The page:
3. How have you, as an artist, found your creative voice?

 My art was a result of my creative voice. I have always had a visual mind and clear point of view, my paintings are honestly just a way to focus and express that energy. My voice is, of course, always morphing and I find myself questioning it at times, but that creative voice is often the easiest part of painting for me. When it comes to refining that point of view and translating it to canvas, I do sometimes struggle. I’ll look back on a painting or series of paintings and wonder what I was thinking and not recognize myself in them. That’s when it’s time to take a break and reassess what I want my work to say!


4. Sites like Pinterest and Instagram are popular places for artists’ to share their own work. They also act as public visual archives, often leading to creative work by others that walks the line between ‘inspiration’ and ‘infringement.’ Have you encountered copies of your work online and how does it affect you? What are your strategies for dealing with it?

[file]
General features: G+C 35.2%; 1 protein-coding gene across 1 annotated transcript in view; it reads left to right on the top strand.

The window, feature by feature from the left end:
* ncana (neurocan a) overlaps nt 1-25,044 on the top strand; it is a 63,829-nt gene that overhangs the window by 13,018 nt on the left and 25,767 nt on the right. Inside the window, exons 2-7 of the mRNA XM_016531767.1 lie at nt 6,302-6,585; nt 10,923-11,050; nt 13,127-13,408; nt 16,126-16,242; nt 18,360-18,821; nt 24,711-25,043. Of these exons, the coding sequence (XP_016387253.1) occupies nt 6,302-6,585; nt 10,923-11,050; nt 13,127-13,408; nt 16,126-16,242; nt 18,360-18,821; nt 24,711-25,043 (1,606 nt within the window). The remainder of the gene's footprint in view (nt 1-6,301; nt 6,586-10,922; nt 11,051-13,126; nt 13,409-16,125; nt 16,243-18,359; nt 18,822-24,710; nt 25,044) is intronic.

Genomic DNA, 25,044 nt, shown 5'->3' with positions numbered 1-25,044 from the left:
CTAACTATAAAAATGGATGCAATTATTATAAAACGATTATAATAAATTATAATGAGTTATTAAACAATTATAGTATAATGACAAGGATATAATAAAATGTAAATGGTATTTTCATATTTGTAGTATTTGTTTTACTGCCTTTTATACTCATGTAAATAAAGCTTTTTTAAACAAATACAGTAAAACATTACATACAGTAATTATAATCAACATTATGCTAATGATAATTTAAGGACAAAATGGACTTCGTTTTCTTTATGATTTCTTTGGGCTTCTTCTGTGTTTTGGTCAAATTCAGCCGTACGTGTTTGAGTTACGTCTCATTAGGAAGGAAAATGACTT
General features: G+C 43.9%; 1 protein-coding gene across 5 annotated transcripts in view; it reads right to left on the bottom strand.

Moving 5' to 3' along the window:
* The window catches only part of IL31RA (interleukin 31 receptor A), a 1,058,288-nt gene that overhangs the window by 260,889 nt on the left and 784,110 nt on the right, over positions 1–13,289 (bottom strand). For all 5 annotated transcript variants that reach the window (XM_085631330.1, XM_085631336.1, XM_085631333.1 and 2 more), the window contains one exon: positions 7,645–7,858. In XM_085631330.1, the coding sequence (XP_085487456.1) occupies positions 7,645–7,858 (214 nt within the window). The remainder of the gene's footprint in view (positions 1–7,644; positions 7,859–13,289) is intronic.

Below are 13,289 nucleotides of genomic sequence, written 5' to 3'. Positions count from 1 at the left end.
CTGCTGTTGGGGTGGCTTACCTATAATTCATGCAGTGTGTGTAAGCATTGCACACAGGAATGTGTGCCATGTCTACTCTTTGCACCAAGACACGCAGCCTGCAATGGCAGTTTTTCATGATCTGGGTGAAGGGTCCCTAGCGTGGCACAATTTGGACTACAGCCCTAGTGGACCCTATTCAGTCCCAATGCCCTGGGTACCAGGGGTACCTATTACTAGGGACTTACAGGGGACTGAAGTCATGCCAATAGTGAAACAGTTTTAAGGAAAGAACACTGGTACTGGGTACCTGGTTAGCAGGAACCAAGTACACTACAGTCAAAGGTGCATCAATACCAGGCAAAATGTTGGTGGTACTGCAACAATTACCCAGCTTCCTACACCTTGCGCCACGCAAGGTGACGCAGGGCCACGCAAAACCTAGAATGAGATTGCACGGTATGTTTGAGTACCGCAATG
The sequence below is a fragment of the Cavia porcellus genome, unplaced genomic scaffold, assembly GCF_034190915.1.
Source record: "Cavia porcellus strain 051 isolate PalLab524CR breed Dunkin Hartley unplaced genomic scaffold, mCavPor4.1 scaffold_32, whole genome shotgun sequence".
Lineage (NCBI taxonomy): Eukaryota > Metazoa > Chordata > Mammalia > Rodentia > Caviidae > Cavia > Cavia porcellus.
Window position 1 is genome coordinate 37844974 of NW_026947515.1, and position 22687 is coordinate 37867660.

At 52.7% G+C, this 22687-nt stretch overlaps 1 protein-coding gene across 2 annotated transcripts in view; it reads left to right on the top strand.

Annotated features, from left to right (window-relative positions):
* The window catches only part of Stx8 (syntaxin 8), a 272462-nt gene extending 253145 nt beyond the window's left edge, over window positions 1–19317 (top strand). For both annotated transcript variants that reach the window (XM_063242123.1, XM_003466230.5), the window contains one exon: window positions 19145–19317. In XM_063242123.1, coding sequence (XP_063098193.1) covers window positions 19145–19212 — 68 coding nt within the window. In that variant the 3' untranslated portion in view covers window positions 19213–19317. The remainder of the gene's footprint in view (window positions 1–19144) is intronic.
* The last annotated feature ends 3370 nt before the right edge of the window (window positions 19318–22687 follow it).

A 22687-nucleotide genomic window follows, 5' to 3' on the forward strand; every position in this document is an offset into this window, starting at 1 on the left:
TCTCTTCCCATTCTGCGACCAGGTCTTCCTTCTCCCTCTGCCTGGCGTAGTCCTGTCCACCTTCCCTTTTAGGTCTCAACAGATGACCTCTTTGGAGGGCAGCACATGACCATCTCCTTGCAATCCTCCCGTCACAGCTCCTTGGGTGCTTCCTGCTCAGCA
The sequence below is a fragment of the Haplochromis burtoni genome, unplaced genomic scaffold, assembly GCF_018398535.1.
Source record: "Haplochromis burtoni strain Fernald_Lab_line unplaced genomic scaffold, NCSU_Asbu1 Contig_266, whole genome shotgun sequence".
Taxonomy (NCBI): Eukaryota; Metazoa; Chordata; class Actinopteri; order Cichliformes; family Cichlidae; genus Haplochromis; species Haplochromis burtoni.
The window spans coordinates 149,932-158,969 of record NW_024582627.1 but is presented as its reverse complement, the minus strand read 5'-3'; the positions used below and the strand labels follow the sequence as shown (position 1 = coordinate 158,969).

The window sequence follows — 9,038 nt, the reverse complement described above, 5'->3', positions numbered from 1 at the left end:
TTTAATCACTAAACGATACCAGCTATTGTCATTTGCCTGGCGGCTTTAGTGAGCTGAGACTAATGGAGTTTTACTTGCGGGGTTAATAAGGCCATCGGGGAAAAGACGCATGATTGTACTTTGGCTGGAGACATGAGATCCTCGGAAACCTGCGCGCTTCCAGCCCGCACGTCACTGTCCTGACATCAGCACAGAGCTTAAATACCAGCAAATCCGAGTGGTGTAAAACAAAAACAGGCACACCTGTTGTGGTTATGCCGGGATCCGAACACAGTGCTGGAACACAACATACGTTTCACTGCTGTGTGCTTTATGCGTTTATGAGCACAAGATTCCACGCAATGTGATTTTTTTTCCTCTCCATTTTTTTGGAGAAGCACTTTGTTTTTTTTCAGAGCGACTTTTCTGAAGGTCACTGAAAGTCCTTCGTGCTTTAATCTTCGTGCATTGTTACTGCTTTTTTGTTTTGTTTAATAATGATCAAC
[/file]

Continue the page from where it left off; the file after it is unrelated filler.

I haven’t, thank goodness!


5. Do you have any advice for aspiring artists or creative business people?

 I still am an aspiring artist! If there’s any advice I’m qualified to give it’s to always trust your gut. Listen to advice or criticism and learn from it but never shape your work based on anyone’s opinion. It’s probably cliche advice, I just think an artist’s intuition is their most valuable asset.


6. Do you have any favorite blogs, artists, or Instagram accounts that you’d like to share?

 I have too many to list! Off the top of my head:

 Nationale— a small gallery here in Portland that is perfectly curated and always giving me new artists to stalk on Instagram.

 Nyssa Sharp—a visual artist I’m obsessed with. She does a lot of line figures but also paints insane oil portraits every once in a while.

 Ace & Jig—a Portland-based clothing line—their textiles and colors are so inspirational.


All images provided by the arrtist